The DPO must be free of a conflict of interest. The tasks and duties of the DPO must not result in a conflict of interest, meaning that the DPO cannot hold a position or perform tasks within the organisation that leads her or him to influence the use of personal data. This impacts how the DPO is appointed and how data governance is organized. Reading time: 4 min.
The independence of the DPO
The role of the DPO is regulated by Articles 37-39 of the GDPR. In general, the DPO shall advise and inform their organisation of applicable legislation and standards, advise on risk assessments and DPIAs and act as a liaison to the supervisory authority and data subjects. The purpose of the role is to provide the organisation with the capabilities to use personal data in accordance with laws and regulations and the expectations of individuals.
In order to provide this leadership independence and freedom of conflict of interests are fundamental elements in how the role shall sit within the organisation. Article 38 of the GDPR sets out the requirements of the DPO and how the DPO must sit within the organisation. Article 38(6) GDPR states that:
This means that the specific role of the DPO must be defined in a service contract (external DPO) or a job description (internal DPO) and communicated internally within the organisation. Further, the DPO must have the appropriate level of resources relevant and adequate for the demands of the organisation. This most often includes a budget and mandate to employ external legal advice if needed. In the governance framework of the organisation, the DPO must be recognised as independent by the highest management and be supported to carry out the full tasks of the DPO, namely from compliance checks to post-breach or enforcement investigations without receiving any instructions that would hinder or influence the process or outcome of such tasks.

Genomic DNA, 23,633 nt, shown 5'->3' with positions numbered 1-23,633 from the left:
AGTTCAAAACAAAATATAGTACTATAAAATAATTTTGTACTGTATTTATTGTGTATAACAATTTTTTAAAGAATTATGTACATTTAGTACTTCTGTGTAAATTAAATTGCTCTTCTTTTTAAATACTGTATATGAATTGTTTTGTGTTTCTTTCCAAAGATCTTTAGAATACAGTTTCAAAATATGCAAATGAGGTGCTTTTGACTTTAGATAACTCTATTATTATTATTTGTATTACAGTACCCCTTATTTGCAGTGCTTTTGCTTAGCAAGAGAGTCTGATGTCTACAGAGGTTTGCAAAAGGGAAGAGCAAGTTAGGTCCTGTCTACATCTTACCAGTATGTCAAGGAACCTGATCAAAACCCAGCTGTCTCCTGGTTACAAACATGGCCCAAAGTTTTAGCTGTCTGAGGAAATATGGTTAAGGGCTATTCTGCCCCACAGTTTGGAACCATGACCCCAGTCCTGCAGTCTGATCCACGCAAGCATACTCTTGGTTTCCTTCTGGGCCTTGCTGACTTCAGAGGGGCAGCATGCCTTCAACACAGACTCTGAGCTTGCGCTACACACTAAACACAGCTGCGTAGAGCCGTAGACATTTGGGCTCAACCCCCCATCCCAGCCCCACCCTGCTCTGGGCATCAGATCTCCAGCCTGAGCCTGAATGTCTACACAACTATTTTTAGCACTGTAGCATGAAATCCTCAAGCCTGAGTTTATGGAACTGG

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Company roles that constitute a conflict of interest
The EU expert group interpreting the GDPR and data privacy legislation have issued guidelines on the role of the DPO (the “Guidelines”). Although it is considered ok that the person appointed as DPO have other tasks and duties besides the DPO role, those functions should not give rise to conflicts of interests.
“This entails in particular that the DPO cannot hold a position within the organisation that leads him or her to determine the
purposes and the means of the processing of personal data. Due to the specific organisational structure in each organisation, this has to be considered case by case.” Guidelines, page 15.
The guidelines goes on to set the out the positions that typically are conflicting positions with the DPO role as:
- senior management positions,
- chief executive,
- chief operating,